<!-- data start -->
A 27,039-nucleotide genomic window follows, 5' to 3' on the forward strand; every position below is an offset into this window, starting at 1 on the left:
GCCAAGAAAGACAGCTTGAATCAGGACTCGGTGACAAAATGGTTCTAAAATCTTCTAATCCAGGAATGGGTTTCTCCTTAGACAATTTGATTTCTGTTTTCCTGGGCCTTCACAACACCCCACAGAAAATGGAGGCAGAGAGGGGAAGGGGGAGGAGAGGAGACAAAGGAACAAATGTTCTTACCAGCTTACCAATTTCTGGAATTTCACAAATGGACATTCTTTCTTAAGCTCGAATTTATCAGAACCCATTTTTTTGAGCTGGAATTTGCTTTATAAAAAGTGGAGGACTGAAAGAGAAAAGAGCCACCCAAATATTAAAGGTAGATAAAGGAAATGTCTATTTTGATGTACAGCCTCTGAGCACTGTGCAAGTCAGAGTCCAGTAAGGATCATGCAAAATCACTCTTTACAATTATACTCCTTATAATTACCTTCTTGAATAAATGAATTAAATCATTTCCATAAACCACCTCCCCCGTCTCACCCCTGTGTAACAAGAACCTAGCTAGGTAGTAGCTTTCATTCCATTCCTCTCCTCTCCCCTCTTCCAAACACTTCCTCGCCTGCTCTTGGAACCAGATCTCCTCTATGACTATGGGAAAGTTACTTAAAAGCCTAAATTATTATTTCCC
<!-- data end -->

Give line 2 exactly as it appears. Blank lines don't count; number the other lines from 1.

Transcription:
GCCAAGAAAGACAGCTTGAATCAGGACTCGGTGACAAAATGGTTCTAAAATCTTCTAATCCAGGAATGGGTTTCTCCTTAGACAATTTGATTTCTGTTTTCCTGGGCCTTCACAACACCCCACAGAAAATGGAGGCAGAGAGGGGAAGGGGGAGGAGAGGAGACAAAGGAACAAATGTTCTTACCAGCTTACCAATTTCTGGAATTTCACAAATGGACATTCTTTCTTAAGCTCGAATTTATCAGAACCCATTTTTTTGAGCTGGAATTTGCTTTATAAAAAGTGGAGGACTGAAAGAGAAAAGAGCCACCCAAATATTAAAGGTAGATAAAGGAAATGTCTATTTTGATGTACAGCCTCTGAGCACTGTGCAAGTCAGAGTCCAGTAAGGATCATGCAAAATCACTCTTTACAATTATACTCCTTATAATTACCTTCTTGAATAAATGAATTAAATCATTTCCATAAACCACCTCCCCCGTCTCACCCCTGTGTAACAAGAACCTAGCTAGGTAGTAGCTTTCATTCCATTCCTCTCCTCTCCCCTCTTCCAAACACTTCCTCGCCTGCTCTTGGAACCAGATCTCCTCTATGACTATGGGAAAGTTACTTAAAAGCCTAAATTATTATTTCCC